Cluster Hat setup - Part 4 - Docker Registry

Submitted by code_admin on Wed, 07/25/2018 - 15:23

Cluster Hat setup - Part 1
Cluster Hat setup - Part 2
Cluster Hat setup - Part 3 - Ansible
Cluster Hat setup - Part 4 - Docker Registry
Cluster Hat setup - Part 5 - Access Point Setup
Cluster Hat - Other Processes
Set up a new Raspberry Pi 3 to join the cluster

Step 20 - Setup the controller as a docker regisrty

(I referenced and… for this step)

We will need a directory for our registry data

  1. mkdir ~/dockerregistry
  2. mkdir ~/dockerregistry/data
  3. mkdir ~/dockerregistry/certs

Next we need to create a certificate for the registry.

  1. openssl req -newkey rsa:4096 -nodes -sha256 -keyout ~/dockerregistry/certs/ -x509 -days 365 -out ~/dockerregistry/certs/

I made the Common Name (CN)

**TODO CACERTS NOT IN USE - change this config to use secure connection to docker repo

Now run the docker registery. This is a docker image I can run on the controller.

  1. docker run \
  2.     --name registry \
  3.     -p 5000:5000 \
  4.     -v ~/dockerregistry/data:/tmp/registry \
  5.     -d \
  6.     -e MIRROR_SOURCE=  \
  7.     -e MIRROR_SOURCE_INDEX= \
  8.     -e GUNICORN_OPTS=["--preload"] \
  9.     nimblestratus/rpi-docker-registry

You can test the controller is working by running:

If something goes wrong and I need to stop and delete the image and try again I use:

  1. docker stop registry && docker rm -v registry

Next set up docker so it will use the registry by changing it's startup options.

  1. sudo mkdir /etc/systemd/system/docker.service.d
  2. sudo nano /etc/systemd/system/docker.service.d/overlay.conf

Enter the following text into the file then save:

  1. [Service]
  2. ExecStart=
  3. ExecStart=/usr/bin/dockerd --storage-driver overlay -H fd:// --insecure-registry

I then had to stop and delete the instance and restart docker.

  1. docker stop registry && docker rm -v registry
  2. sudo systemctl daemon-reload
  3. sudo systemctl restart docker
  4. ps -aux | grep docker

The final command will output the command line used to start the deamon and confirm if this was correct.

I then re-started the registry image using the same command as before before pushing the apachepi image to the registry:

  1. docker push

Once I am satisified that I have a working image for the docker registry I need to make it a service so it starts and stops automatically with the controller.
To do this I create a file: /etc/systemd/system/docker_registry.service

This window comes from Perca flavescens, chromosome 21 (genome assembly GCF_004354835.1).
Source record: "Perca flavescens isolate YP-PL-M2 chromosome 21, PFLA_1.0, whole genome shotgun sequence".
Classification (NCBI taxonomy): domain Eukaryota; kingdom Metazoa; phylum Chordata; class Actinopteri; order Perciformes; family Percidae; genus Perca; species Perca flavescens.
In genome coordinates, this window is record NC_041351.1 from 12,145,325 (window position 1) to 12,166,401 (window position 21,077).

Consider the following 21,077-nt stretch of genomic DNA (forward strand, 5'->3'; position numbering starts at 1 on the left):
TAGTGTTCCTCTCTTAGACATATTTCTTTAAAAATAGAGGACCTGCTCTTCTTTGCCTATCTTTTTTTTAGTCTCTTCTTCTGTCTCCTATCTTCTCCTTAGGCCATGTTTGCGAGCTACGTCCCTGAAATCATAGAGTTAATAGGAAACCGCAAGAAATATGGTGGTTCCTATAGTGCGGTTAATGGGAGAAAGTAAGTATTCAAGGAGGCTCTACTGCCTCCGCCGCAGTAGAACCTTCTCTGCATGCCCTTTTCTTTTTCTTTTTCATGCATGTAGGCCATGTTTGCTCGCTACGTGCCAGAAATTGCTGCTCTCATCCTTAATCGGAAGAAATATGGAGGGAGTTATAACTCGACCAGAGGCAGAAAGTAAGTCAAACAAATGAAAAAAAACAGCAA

1. [Unit]
  2. Description=Docker Registry
  3. Requires=docker.service
  4. After=docker.service
  6. [Service]
  7. Restart=always
  8. ExecStart=/usr/bin/docker start -a registry
  9. ExecStop=/usr/bin/docker stop -t 2 registry
  11. [Install]
  1. sudo chmod "u=rwx,g=rwx,o=rwx" /etc/systemd/system/docker_registry.service
  2. sudo systemctl enable docker_registry

Now after a restart the docker registry will start on port 5000.

Step 21 - Deploy docker containers to nodes in the cluster

Note: I had lots of problems with python versions. Ansible modules use both python versions 2 and 3 and i got many compatibility errors. The first time I did this process it was working but when I came back to it dependencies had changed. I am leaving these steps in the tutorial so you will know how I approached creating playbooks but if you are trying to follow these instructions you may get errors. Comparing files here with the versions I have in the repo ( might help.

The following yml file will install the docker image onto the nodes in the cluster:

  1. ---
  2. - hosts: webservers
  3.   become: true
  4.   vars:
  5.     service:
  6.       longname: Apache Webserver
  7.       shortname: apachepi_container
  9.   tasks:
  10.   - name: install pip
  11.     apt:
  12.       name: python-pip
  13.       state: present
  15.   - name: pull apachepi image
  16.     docker_image:
  17.       name:
  19.   - name: Create apache docker container
  20.     docker_container:
  21.       name: "{{ service.shortname }}"
  22.       image:
  23.       ports:
  24.       - "80:80"
  26.   - name: Install apachepi.service file
  27.     template:
  28.       src: docker_any.service
  29.       dest: /etc/systemd/system/docker_{{ service.shortname }}.service
  30.       owner: root
  31.       group: root
  32.       mode: "u=rwx,g=rwx,o=rwx"
  34.   - name: Enable apache service
  35.     systemd:
  36.       name: docker_{{ service.shortname }}
  37.       enabled: true
  38.       state: started
  39.       masked: no

Create files required for the playbook

  1. [Unit]
  2. Description={{ service.longname }}
  3. Requires=docker.service
  4. After=docker.service
  6. [Service]
  7. Restart=always
  8. ExecStart=/usr/bin/docker start -a {{ service.shortname }}
  9. ExecStop=/usr/bin/docker stop -t 2 {{ service.shortname }}
  11. [Install]


  1. #!/bin/bash
  3. curl -sSL | sh
  5. if [[ $? -ne 0 ]]
  6. then
  7.     exit 1
  8. fi
  10. exit 0

Run the playbook:

  1. cd ~/ansible
  2. ansible-playbook -i ~/ansible/hosts install_apahcepi.yml

We now have the webservers running on p1 and p2.

Step 22 - Checkpoint

Finally lets check it is all working.
First we should check we can access the apache web servers running on the Pi Zero's from the controller

SSH to the controller and goto the home directory.

  1. cd ~
  2. wget p1
  3. wget p2

If all is working you should end up with two index.html files in the home directory.

For completeness I restarted the cluster completely and retried this test. This showed up a problem for me but I have gone back through the instructions and fixed the image so you should not see this problem.

Next Part

Of course webservers on un-reacable nodes in our cluster are useless so I will address this in the next part:
Cluster Hat setup - Part 5 - Access Point Setup

RJM Article Type
Public Article